Vietnamese women are beautiful.
Small, delicate, graceful, they move through the chaos of Vietnam like exquisite underdogs.
Physically, they are a generally flawless specimen. Thin, well-groomed, hair hanging long and straight like shiny black silk with unblemished skin protected from the sun as if its rays are toxic.
Culturally and traditionally, they are perfection in a man’s world.
To be a woman here is to carry it on your shoulders, to do it all, and to never boast, never take the full credit, never overtly question why yours breasts and uterus make you last best.
To be a daughter is a responsibility that never ceases. To obey and pay homage to your elders, to live with your mother and father and to take care of them until you become a wife and then to take care of your husband’s mother and father, too.
To be a wife is to give yourself to your husband and his family at a tender age. It is to give up your mind, body, ambitions to marital obligations. To cook, to clean, to raise children, to love your man in quiet, unquestioning ways. To not marry is to subject yourself to the constant query of when? When? When?
To be a poor woman is to work backbreaking jobs in rice fields or chasing after tourists with cheap trinkets whispering: “you buy from me,” in a soft, sing-song voice that is too often ignored or balked at.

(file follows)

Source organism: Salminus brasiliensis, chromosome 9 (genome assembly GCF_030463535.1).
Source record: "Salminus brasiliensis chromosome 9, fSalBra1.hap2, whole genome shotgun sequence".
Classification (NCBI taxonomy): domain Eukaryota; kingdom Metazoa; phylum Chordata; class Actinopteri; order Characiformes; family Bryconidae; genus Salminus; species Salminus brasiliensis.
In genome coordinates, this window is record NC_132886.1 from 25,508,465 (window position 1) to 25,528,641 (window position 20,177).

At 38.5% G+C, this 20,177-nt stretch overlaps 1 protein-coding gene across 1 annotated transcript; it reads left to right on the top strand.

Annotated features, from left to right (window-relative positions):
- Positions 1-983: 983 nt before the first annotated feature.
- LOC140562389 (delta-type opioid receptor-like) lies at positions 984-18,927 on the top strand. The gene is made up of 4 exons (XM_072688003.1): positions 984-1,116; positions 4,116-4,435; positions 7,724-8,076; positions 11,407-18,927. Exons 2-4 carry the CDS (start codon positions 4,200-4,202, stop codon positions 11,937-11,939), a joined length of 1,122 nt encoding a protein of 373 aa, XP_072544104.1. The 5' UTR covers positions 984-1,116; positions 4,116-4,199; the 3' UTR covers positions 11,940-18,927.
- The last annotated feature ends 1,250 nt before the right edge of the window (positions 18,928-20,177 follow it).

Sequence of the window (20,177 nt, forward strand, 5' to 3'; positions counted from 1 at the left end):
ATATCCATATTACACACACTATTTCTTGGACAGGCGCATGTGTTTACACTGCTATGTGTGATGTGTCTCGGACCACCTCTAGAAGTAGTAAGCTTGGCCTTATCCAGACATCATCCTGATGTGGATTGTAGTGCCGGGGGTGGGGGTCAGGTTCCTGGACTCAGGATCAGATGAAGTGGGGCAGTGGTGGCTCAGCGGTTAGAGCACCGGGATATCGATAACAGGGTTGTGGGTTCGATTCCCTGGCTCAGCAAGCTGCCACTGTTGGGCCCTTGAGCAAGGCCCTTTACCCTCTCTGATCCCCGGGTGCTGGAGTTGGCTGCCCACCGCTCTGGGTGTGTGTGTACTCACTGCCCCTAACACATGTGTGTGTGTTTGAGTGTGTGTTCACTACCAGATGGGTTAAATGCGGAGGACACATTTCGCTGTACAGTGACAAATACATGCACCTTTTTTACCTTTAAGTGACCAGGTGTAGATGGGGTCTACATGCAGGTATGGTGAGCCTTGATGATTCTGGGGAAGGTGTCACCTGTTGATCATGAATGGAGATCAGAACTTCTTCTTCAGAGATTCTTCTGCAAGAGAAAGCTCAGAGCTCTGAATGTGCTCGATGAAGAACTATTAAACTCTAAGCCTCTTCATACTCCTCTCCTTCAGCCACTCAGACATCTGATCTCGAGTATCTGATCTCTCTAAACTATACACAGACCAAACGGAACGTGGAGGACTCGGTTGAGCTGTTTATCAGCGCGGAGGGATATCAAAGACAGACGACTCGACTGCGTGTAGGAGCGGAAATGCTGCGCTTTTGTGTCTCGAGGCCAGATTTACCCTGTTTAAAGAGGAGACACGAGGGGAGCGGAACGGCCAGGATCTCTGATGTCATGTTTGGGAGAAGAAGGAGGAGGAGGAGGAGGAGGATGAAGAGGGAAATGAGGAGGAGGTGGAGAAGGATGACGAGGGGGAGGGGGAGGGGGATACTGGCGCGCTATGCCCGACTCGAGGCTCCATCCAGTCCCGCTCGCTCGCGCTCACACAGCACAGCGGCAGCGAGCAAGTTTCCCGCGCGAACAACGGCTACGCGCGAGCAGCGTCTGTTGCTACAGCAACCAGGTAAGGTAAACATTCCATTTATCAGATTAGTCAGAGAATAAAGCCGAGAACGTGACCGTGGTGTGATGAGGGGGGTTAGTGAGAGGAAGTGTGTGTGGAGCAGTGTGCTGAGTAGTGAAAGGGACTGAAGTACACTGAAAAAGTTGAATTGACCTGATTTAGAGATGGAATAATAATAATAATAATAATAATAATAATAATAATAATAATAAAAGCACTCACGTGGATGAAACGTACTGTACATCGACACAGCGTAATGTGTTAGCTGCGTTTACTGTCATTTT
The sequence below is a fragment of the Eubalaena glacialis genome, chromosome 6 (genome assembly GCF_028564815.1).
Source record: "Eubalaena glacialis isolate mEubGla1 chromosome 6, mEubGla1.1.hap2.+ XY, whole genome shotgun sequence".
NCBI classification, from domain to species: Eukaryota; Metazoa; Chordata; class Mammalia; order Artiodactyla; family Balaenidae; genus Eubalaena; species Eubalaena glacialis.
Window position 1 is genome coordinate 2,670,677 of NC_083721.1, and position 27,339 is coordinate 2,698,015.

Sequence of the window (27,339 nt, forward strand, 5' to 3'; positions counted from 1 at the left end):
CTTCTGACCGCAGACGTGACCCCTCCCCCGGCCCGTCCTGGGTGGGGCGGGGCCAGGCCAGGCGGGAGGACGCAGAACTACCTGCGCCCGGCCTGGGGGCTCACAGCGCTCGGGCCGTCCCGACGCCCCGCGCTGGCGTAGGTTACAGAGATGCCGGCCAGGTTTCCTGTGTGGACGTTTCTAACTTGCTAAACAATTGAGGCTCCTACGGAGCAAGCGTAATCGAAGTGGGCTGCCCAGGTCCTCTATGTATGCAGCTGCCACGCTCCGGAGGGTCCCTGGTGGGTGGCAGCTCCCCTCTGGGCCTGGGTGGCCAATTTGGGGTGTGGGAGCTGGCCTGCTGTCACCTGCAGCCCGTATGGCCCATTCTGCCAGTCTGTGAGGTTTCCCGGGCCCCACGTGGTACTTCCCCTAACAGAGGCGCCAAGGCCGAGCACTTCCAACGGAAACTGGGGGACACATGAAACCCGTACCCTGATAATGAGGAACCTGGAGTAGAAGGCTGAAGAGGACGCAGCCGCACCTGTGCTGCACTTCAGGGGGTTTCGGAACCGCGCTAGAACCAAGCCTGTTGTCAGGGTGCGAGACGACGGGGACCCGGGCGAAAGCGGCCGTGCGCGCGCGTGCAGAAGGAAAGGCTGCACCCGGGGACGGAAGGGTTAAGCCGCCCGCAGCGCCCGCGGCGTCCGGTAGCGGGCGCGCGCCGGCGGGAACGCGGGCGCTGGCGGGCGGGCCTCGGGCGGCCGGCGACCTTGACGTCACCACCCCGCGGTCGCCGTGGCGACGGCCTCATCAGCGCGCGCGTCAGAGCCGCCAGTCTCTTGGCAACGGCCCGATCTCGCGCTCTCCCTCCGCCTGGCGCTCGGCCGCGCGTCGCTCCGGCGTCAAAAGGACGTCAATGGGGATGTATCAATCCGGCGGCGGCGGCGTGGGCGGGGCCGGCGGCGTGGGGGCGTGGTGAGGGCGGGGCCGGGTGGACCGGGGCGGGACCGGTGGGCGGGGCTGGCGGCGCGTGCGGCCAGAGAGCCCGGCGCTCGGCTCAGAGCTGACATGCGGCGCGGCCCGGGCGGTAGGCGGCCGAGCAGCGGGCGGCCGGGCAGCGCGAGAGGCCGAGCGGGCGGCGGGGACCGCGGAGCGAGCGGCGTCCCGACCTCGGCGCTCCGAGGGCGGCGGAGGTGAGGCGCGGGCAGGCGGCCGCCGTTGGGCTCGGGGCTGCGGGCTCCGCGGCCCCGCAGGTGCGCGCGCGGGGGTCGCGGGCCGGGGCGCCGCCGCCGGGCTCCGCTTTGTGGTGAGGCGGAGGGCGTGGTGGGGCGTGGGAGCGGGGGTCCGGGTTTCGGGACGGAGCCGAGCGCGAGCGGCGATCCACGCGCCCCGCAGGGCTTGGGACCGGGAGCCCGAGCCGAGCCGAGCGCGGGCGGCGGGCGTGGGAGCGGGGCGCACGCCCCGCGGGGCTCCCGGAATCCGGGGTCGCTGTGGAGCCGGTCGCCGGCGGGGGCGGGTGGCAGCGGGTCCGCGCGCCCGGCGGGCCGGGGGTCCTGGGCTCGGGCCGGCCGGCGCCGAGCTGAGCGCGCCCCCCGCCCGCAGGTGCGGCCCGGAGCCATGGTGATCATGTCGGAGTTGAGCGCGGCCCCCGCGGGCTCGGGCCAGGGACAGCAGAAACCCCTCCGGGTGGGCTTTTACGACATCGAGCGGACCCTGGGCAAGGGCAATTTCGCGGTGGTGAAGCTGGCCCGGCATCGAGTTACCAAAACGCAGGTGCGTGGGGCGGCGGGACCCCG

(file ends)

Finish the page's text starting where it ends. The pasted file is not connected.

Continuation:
It is, above all, about duty. Duty to everyone but yourself. To a selfish world, Vietnamese women are the best kind of women.
I understand why there are so many foreign men living and loving the Vietnamese.
I also understand why the local men here are not interested in foreign, Western born women. And why I was so often a source of frustration to my father.
At 5’4”, I tower over most women here.
Vietnam is the only place where I feel big, clumsy, lazy – where I feel, at times, an acute guilt for what I’ve done and what I am doing now.
As a mixed, American-born girl, I was not graceful nor dutiful.
When I was sixteen, I cut off my long brown hair that my father loved so much just to spite him. I drank too much, kissed boys, stayed out late, yelled back when I was shouted at.
Now, as a mixed, American-born woman, I still drink too much. Still stay out late. Yell back, most definitely. I quit jobs like it is my job. I live across the world from my family and I’m lucky if I see my mother once a year. I am scared of marriage, of kids, of what I might have to give up to grow up.
To be here is to witness what could have been for me if I had been born here and not there. How different would I have been? Assuredly, completely. What of the role I would have had to fill? The one my father, no matter how long he had lived in America, had in some ways expected from me. It’s not his fault. It’s not mine either. I am not a Vietnamese woman. Nor do I want to be.
But there are lessons to be learned from these women. Especially for me. Mostly, it is to appreciate all I was born with. But it also gives me reason to recognize that life isn’t much if it’s lived for nobody but myself. Maybe to be mixed comes with the ability to straddle both parts, take the best out of both of them, and to make it whole and new and better. A woman of two worlds.
Postscript: this post is based on my observations and conversations with Vietnamese women on the traditional idea of womanhood in Vietnam. They are not facts or absolutes. I have met many women in Vietnam who do not subscribe to traditions and, although they may feel social pressures at times (or all the time), they are not physically punished for doing so. This is a country of traditions, not overt misogyny.